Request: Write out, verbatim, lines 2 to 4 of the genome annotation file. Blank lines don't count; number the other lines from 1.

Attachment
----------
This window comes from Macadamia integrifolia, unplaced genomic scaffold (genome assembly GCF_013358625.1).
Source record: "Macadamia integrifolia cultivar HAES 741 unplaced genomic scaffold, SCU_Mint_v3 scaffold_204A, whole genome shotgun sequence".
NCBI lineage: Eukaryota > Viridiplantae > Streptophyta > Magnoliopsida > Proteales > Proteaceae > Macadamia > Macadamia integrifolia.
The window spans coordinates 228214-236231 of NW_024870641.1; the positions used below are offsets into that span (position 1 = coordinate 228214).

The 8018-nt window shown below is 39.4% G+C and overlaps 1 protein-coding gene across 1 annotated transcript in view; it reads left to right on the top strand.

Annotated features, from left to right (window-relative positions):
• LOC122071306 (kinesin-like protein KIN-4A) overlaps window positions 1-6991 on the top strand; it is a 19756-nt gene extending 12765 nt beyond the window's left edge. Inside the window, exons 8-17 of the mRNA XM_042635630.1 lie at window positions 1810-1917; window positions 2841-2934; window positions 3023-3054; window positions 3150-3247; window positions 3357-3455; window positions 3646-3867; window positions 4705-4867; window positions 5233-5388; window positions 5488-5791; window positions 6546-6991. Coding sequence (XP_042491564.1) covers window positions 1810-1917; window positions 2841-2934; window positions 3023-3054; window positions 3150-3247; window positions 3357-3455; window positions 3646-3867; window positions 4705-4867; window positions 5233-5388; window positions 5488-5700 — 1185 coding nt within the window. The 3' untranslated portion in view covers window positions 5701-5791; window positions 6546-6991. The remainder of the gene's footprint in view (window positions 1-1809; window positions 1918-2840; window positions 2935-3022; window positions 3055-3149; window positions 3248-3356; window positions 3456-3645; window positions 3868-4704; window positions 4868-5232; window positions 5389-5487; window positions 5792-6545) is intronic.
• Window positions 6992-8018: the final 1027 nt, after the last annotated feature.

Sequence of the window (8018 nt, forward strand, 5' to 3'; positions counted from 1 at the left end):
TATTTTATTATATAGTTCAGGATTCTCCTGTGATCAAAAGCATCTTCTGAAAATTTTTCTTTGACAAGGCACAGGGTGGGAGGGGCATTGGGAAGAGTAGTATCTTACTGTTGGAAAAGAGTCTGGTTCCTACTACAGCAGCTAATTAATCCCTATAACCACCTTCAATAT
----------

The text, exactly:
Source record: "Macadamia integrifolia cultivar HAES 741 unplaced genomic scaffold, SCU_Mint_v3 scaffold_204A, whole genome shotgun sequence".
NCBI lineage: Eukaryota > Viridiplantae > Streptophyta > Magnoliopsida > Proteales > Proteaceae > Macadamia > Macadamia integrifolia.
The window spans coordinates 228214-236231 of NW_024870641.1; the positions used below are offsets into that span (position 1 = coordinate 228214).